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Shylock - Victim of Villain?

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Introduction

Shylock: Victim or Villain? Discuss The play, The Merchant of Venice, is set in a time when Jews were feared and despised by the Christians, especially in a city like Venice, where the play was actually set in. The main reason for the Christians to hate the Jews so much was because Jesus Christ, known as the son of God by the Christians, was believed to be killed by the Jews. From the twelfth century onwards, they were often expelled from Christian controlled countries and cities. The ones who remained were forbidden to own property or to engage in any of the professions. They were forced to lend money with interests (known as usury) as it was their only way to profit. The Christians who disapproved this practice distrusted the Jews even more. Shylock is a Jewish moneylender who prospered with the practice of usury. He is considered to be the main antagonist in The Merchant of Venice. However, he is also portrayed as a victim of discrimination and prejudice. Through out the play he wanted revenge on the Christians, especially Antonio, who perhaps behaved most irrespectively towards Shylock. - - - - - - - - - - - Act 1 Sc. 3 is the first scene we come across Shylock the usurer. Here Bassanio is in the middle of a discussion with the Jew about borrowing three thousand ducat. ...read more.

Middle

On the other hand, Jessica's actions in the play also portraits Shylock as a victim. While he might not have been the best father he can be, Jessica's plot to abandon Shylock for once and for all is perhaps too cruel in Shylock's part. Does he really deserve this? Her action later in the play further victimises Shylock In act 2 scene 6, we learn that not only does Jessica leave her father, but also with her a large quantity of his jewels and ducat. She is to marry a Christian man and become a Christian woman. To be betrayed by his own daughter is perhaps the biggest insult to Shylock. - - - - - - - - - - - Shylock appears once again in Act 3 scene 1. When Shylock hears the rumour of a trade fleet is wrecked on the Narrow Seas, which could have been Antonio's ships, he comments on Antonio and his bond with him: 'a bankrupt, a prodigal...a beggar...He was wont to call me usurer...He was wont to lend money for a Christian courtesy; let him look to his bond.' From this, we seem to get the idea that Shylock is actually taking his bond with Antonio seriously. But when Salarino taunts Shylock, saying that he would never take Antonio's flesh because there is no use for it, Shylock replies: 'To bait fish withal; if it will feed nothing else, it will feed my revenge.' ...read more.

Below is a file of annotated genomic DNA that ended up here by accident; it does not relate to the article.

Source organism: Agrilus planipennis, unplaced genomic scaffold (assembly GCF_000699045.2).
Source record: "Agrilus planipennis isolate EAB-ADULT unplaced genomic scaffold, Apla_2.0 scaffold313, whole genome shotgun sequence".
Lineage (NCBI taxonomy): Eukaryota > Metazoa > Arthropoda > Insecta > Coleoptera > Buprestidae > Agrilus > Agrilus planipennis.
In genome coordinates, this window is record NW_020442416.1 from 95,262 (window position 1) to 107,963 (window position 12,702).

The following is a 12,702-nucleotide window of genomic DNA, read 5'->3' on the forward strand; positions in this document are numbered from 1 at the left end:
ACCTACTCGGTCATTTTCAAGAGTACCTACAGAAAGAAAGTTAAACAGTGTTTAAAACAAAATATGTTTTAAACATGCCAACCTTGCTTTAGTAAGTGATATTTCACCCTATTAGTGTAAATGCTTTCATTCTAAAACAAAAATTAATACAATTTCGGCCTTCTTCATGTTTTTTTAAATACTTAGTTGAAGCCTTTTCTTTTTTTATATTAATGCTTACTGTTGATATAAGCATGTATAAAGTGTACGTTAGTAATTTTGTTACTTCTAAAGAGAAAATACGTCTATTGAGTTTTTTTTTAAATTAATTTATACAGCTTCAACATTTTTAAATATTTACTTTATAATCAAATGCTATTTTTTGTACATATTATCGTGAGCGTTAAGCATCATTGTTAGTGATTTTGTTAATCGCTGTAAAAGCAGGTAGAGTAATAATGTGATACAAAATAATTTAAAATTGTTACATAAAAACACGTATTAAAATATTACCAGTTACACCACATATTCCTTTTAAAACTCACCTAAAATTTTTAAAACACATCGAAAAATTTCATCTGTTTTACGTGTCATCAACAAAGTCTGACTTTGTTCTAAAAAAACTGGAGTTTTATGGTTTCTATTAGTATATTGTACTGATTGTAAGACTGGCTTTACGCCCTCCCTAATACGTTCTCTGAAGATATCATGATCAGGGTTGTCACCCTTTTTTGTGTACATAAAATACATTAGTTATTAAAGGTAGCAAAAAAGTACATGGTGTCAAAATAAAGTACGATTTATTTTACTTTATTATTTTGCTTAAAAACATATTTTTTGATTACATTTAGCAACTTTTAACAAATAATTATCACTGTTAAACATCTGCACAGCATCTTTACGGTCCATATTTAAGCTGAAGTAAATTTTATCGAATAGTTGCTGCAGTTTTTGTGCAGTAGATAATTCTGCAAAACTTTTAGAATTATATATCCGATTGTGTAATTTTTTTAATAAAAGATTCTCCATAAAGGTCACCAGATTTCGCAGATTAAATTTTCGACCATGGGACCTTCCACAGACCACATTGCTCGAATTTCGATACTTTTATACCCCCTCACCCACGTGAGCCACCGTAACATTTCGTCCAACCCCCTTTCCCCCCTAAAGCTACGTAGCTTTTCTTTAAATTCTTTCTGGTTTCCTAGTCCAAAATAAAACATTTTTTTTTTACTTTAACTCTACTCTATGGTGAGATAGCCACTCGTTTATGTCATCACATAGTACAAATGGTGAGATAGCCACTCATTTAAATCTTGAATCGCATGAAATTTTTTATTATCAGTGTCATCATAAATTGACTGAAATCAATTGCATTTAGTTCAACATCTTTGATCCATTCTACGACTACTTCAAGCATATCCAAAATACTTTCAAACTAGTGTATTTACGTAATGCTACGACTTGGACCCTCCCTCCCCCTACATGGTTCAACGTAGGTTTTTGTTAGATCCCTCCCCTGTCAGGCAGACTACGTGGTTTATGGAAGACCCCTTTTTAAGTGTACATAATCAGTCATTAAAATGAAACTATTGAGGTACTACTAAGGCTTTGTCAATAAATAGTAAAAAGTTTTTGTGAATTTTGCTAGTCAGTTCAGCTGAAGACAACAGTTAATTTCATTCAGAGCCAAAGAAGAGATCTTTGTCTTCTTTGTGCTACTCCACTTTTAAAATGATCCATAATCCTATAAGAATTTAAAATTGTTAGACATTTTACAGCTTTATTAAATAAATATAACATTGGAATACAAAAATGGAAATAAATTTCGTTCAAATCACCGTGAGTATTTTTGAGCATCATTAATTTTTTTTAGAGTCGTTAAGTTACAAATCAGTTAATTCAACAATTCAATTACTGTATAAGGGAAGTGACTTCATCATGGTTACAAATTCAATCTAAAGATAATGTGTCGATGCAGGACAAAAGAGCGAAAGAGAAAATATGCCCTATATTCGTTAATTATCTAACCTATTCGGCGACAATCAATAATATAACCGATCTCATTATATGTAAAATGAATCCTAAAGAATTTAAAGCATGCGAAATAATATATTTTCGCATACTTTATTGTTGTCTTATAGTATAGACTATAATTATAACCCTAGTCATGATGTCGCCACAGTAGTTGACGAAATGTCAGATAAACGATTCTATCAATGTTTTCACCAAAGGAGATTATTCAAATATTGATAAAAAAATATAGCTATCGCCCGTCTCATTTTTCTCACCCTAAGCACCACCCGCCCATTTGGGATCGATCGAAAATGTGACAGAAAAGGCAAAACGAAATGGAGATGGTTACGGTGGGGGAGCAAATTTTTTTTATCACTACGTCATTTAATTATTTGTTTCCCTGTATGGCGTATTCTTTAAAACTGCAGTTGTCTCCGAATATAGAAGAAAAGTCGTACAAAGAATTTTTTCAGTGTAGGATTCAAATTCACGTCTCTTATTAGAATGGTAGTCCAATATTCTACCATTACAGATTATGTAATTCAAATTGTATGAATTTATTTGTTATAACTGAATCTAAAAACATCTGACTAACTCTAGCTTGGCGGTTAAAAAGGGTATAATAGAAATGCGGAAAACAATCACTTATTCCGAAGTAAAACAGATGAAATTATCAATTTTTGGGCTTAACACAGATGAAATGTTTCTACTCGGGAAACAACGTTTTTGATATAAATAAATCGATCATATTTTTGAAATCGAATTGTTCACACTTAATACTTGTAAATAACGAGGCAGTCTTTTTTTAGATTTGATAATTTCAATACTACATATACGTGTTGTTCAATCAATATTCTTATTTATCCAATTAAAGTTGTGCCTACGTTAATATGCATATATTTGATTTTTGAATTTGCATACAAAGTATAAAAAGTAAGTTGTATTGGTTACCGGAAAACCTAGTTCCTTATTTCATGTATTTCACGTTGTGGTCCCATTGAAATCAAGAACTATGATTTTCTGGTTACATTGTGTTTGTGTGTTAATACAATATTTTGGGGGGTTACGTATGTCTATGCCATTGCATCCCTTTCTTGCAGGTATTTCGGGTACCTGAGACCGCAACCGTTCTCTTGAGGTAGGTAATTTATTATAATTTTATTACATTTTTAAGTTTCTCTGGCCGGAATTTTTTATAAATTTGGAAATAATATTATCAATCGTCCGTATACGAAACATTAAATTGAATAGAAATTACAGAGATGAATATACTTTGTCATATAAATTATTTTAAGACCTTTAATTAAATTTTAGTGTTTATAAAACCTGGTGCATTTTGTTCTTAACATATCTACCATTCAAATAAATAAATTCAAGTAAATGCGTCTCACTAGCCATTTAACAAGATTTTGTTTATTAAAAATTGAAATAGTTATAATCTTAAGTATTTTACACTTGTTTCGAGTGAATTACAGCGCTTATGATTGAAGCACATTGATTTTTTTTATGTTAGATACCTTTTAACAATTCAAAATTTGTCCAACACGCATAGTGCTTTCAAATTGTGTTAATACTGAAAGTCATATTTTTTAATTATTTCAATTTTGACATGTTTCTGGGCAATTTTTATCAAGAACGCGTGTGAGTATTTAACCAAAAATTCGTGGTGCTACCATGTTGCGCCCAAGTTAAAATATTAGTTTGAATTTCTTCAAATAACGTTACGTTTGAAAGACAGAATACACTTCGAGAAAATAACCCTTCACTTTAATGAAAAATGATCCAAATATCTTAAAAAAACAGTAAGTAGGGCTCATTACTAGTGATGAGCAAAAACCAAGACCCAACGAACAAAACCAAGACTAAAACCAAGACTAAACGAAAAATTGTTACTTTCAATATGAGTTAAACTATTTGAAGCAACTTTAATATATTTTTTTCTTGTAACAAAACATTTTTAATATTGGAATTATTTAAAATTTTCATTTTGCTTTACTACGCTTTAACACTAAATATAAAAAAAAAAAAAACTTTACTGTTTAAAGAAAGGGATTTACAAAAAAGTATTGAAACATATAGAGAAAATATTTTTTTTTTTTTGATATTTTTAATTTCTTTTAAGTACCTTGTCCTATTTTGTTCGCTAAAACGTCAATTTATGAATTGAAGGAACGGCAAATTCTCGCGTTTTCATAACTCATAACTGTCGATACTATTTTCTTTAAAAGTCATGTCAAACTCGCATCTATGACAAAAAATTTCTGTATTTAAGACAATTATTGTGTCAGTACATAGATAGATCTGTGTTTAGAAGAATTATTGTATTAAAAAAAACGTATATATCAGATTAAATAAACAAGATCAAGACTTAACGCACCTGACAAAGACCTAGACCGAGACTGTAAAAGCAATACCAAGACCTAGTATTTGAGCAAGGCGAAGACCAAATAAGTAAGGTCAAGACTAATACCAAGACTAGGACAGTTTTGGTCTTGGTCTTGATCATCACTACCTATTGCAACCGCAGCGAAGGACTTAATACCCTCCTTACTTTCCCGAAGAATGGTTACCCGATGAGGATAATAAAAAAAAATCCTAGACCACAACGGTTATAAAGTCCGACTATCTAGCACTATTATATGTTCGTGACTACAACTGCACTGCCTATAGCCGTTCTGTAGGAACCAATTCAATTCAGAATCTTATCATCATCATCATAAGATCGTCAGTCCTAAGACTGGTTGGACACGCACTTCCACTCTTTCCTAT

Conclusion

But lend it rather to thine enemy, who if he break, thou mayst with better face exact the penalty.' Antonio has in fact accepted the consequences of the bond, and in a sense Shylock has the right to take it. It is hard to decide whether Shylock should have his bond. Later in the scene, Portia, disguised as a lawyer, pretends to allow Shylock to preceed with the bond. This somewhat makes Shylock even more excited. He continously applause Portia as an excellent judge. This emphasises his anxiety to have his bond. She also asked him for a surgeon, which Shylock refused. He simply replies: 'I cannot find it, 'tis not in the bond.' It is obvious that he wants Antonio's life. In the end, however, Antonio is saved when Portia announces that Shylock must take his pound of flesh without a drop of blood because the bond specifies that he is to take only a pound of flesh. This is of course impossible, and Shylock is charged because he has attempted to take the life of a citizen. 'That by direct or indirect attempts He seek the life of any citizen, The party 'gainst the which he doth contrive Shall seize one half of his goods...' Act 4 scene 1 ll. 348-351 Shylock his been tricked by Portia into breaking the law, not only he fails to take the life of Antonio and loses the three thousand ducats, but also everything he has including his Jewish faith and tradition. Shylock is portrayed as a victim here. In my opinion, the punishment is too harsh. Kelvin Cheung ...read more.

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